# Proving correctness of a particular algorithm

Suppose there is an array $$A[1..n]$$.$$A$$ contains a permutation of $$\{1,2,3,\dots,n\}$$.

We run the following algorithm $$m$$ times to sort $$A$$:

• for each odd index of $$A$$ from left to right ,respectively, put $$A[i]$$ be the minimum of its and right adjacent (if exists). Also we store index of larger number for $$A[i]$$.

• for each even index of $$A$$ from left to right ,respectively, put $$A[i]$$ be the minimum of it and right adjacent (if exists).Also we store index of larger number for $$A[i]$$.

I guess after $$\lceil \frac{n}{2}\rceil$$ the algorithm sort number in increasing order. To prove my guess I try to use induction as follow:

For $$n=1$$ obviously the algorithm works correctly. Suppose it work for $$n=k$$ now to extend this assumption to $$n=k+1$$ I found a observation that after at most $$\lceil \frac{k+1}{2}\rceil$$ largest and smallest elements will be in their correct place, now how I can conclude that all elements also be in their correct place after $$\lceil \frac{n}{2}\rceil$$ repeating of the algorithm?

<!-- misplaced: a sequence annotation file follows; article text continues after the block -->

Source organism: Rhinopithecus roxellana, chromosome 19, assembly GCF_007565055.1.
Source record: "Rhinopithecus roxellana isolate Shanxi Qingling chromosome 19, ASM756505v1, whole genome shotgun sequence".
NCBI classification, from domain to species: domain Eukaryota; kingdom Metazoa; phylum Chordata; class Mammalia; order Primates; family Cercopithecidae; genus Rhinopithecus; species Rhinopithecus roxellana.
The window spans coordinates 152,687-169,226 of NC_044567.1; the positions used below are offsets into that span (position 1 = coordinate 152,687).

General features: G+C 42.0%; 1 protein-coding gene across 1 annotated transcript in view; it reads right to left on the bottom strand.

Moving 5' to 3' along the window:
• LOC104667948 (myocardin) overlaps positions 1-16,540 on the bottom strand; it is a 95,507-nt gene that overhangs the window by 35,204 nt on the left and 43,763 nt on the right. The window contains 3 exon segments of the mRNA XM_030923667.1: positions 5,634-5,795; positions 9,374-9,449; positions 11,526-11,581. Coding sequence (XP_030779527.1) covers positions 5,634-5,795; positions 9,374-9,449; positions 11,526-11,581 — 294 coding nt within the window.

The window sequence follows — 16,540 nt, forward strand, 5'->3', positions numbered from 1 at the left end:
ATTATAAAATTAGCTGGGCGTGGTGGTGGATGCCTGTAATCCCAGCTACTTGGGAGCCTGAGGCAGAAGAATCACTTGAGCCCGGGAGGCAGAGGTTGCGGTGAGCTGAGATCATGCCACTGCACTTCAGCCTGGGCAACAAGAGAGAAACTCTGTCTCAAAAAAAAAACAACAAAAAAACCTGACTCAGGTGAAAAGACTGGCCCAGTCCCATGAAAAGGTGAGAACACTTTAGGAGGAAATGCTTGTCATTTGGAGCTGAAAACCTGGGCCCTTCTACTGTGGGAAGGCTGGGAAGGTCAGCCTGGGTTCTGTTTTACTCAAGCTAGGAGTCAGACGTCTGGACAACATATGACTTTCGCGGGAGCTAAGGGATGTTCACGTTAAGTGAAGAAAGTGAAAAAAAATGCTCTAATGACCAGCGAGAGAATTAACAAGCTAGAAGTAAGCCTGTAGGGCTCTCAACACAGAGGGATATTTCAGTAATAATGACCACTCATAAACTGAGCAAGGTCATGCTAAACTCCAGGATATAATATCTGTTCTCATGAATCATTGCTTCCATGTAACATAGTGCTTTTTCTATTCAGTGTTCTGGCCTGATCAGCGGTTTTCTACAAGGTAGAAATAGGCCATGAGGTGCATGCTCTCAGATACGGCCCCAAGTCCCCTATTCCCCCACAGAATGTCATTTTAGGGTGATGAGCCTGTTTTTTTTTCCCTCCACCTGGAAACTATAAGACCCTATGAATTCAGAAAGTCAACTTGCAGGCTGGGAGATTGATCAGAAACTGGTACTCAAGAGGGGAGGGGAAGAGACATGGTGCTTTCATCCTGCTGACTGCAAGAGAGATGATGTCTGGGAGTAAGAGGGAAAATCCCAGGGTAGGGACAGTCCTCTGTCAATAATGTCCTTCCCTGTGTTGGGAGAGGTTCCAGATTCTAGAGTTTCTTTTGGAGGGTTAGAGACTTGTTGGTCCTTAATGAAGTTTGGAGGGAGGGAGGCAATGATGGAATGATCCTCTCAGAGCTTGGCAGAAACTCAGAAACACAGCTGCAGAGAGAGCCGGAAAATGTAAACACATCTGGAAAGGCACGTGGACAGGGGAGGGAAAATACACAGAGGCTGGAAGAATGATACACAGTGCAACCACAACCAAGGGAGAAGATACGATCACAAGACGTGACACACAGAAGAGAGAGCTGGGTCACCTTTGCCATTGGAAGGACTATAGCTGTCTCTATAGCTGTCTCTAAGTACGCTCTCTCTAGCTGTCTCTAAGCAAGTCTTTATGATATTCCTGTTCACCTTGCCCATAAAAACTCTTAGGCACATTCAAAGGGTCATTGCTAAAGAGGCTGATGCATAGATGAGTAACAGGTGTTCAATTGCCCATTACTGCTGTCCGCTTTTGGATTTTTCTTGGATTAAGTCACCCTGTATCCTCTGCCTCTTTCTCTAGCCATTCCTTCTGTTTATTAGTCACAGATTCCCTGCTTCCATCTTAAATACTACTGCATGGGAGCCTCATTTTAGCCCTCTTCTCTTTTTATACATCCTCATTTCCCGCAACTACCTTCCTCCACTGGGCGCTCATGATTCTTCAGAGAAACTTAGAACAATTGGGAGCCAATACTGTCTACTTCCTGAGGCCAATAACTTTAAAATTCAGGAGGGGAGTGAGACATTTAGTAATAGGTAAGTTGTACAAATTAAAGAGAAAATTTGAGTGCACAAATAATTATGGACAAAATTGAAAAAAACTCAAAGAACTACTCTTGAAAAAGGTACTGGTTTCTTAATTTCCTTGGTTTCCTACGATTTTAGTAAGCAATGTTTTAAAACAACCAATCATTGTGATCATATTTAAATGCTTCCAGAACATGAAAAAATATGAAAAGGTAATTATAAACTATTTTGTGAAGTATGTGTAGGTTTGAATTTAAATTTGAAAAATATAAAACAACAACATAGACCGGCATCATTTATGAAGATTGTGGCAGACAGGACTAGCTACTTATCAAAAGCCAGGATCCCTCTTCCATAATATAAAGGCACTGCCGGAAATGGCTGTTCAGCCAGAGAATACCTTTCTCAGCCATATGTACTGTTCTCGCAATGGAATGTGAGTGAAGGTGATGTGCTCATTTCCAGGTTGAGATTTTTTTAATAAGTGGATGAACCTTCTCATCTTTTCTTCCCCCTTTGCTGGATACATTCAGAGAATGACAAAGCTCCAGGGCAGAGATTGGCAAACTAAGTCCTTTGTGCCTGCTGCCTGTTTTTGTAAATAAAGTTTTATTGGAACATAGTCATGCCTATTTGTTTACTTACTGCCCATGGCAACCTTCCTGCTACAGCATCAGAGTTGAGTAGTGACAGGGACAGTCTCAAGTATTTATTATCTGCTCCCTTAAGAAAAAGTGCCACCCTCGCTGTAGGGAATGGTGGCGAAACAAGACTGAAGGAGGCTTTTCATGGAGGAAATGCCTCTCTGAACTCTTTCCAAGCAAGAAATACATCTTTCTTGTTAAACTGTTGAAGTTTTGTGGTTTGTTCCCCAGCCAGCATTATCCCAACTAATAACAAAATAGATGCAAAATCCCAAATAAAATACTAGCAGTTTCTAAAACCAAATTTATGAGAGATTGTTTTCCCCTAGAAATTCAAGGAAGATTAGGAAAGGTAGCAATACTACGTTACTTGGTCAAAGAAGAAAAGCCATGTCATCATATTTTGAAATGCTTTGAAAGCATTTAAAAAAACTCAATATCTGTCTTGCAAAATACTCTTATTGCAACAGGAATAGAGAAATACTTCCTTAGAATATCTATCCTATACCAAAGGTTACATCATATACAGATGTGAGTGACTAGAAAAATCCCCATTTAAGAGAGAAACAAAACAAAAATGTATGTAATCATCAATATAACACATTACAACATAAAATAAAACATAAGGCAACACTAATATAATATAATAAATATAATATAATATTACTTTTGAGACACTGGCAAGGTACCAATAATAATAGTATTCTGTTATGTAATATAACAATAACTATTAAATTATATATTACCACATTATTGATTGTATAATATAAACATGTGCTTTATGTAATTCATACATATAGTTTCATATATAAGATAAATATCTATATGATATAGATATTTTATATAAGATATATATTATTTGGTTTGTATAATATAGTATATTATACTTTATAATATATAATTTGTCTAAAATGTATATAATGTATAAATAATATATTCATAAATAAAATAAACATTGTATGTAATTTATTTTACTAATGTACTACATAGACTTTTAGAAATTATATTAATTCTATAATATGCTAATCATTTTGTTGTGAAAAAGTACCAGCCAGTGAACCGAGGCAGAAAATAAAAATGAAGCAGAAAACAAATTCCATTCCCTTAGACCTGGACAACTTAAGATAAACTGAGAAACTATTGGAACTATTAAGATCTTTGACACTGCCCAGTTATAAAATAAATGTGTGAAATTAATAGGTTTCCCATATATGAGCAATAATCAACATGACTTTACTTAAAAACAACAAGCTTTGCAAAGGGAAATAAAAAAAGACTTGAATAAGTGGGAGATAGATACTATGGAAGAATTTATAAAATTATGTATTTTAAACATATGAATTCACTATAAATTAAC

• "I found a observation" is not a sufficient argument. You must justify. Feb 10 at 9:30
• "Also we augment index of larger number to $A[i]$": no idea what this means. Feb 10 at 9:31
• The global argument does not seem correct. When you apply the algorithm to $n=k+1$, we don't know where the additional element goes, and that can break the sort of the $k$ first elements and induction is not granted. Feb 10 at 9:33
• @Mohammad.Rostami Could you show how you algorithm works for example on array $[9,6,8,7]$? How does it output the sorted array? Feb 10 at 16:14
• At the first iteration we have $[6,7,9,8]$ and array with be sort. Feb 11 at 17:10